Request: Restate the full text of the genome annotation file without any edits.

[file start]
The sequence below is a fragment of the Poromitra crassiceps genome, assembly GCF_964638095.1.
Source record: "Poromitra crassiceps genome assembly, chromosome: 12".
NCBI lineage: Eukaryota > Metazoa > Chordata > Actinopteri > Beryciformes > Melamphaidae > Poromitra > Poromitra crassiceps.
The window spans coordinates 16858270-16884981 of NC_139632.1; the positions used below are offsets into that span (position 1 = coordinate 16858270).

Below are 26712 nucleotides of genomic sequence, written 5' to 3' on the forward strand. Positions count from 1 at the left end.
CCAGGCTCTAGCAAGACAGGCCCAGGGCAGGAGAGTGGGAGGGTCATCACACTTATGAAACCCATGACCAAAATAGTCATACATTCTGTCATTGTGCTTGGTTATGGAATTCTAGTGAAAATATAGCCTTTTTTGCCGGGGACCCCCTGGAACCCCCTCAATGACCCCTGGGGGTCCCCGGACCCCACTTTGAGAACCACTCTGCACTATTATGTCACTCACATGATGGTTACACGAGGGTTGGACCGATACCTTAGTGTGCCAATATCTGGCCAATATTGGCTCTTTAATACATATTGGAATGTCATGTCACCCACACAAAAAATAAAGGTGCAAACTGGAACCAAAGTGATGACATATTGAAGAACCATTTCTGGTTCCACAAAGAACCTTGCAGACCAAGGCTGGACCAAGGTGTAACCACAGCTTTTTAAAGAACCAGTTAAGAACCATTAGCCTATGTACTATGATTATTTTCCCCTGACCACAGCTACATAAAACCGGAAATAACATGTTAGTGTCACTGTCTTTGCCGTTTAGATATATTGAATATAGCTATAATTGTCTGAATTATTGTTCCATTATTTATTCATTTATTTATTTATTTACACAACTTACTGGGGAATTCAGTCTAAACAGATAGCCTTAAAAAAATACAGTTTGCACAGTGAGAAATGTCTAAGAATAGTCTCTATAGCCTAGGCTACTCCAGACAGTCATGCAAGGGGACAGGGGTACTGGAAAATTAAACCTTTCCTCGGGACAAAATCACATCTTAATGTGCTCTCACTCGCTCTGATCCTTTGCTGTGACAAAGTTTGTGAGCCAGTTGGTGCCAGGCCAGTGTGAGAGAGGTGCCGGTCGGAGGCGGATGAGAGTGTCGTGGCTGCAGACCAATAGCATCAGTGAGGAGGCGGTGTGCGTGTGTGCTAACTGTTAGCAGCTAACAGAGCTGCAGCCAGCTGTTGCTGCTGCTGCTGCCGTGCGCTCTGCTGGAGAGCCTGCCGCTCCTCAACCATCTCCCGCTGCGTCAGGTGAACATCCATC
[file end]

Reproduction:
The sequence below is a fragment of the Poromitra crassiceps genome, assembly GCF_964638095.1.
Source record: "Poromitra crassiceps genome assembly, chromosome: 12".
NCBI lineage: Eukaryota > Metazoa > Chordata > Actinopteri > Beryciformes > Melamphaidae > Poromitra > Poromitra crassiceps.
The window spans coordinates 16858270-16884981 of NC_139632.1; the positions used below are offsets into that span (position 1 = coordinate 16858270).

Below are 26712 nucleotides of genomic sequence, written 5' to 3' on the forward strand. Positions count from 1 at the left end.
CCAGGCTCTAGCAAGACAGGCCCAGGGCAGGAGAGTGGGAGGGTCATCACACTTATGAAACCCATGACCAAAATAGTCATACATTCTGTCATTGTGCTTGGTTATGGAATTCTAGTGAAAATATAGCCTTTTTTGCCGGGGACCCCCTGGAACCCCCTCAATGACCCCTGGGGGTCCCCGGACCCCACTTTGAGAACCACTCTGCACTATTATGTCACTCACATGATGGTTACACGAGGGTTGGACCGATACCTTAGTGTGCCAATATCTGGCCAATATTGGCTCTTTAATACATATTGGAATGTCATGTCACCCACACAAAAAATAAAGGTGCAAACTGGAACCAAAGTGATGACATATTGAAGAACCATTTCTGGTTCCACAAAGAACCTTGCAGACCAAGGCTGGACCAAGGTGTAACCACAGCTTTTTAAAGAACCAGTTAAGAACCATTAGCCTATGTACTATGATTATTTTCCCCTGACCACAGCTACATAAAACCGGAAATAACATGTTAGTGTCACTGTCTTTGCCGTTTAGATATATTGAATATAGCTATAATTGTCTGAATTATTGTTCCATTATTTATTCATTTATTTATTTATTTACACAACTTACTGGGGAATTCAGTCTAAACAGATAGCCTTAAAAAAATACAGTTTGCACAGTGAGAAATGTCTAAGAATAGTCTCTATAGCCTAGGCTACTCCAGACAGTCATGCAAGGGGACAGGGGTACTGGAAAATTAAACCTTTCCTCGGGACAAAATCACATCTTAATGTGCTCTCACTCGCTCTGATCCTTTGCTGTGACAAAGTTTGTGAGCCAGTTGGTGCCAGGCCAGTGTGAGAGAGGTGCCGGTCGGAGGCGGATGAGAGTGTCGTGGCTGCAGACCAATAGCATCAGTGAGGAGGCGGTGTGCGTGTGTGCTAACTGTTAGCAGCTAACAGAGCTGCAGCCAGCTGTTGCTGCTGCTGCTGCCGTGCGCTCTGCTGGAGAGCCTGCCGCTCCTCAACCATCTCCCGCTGCGTCAGGTGAACATCCATC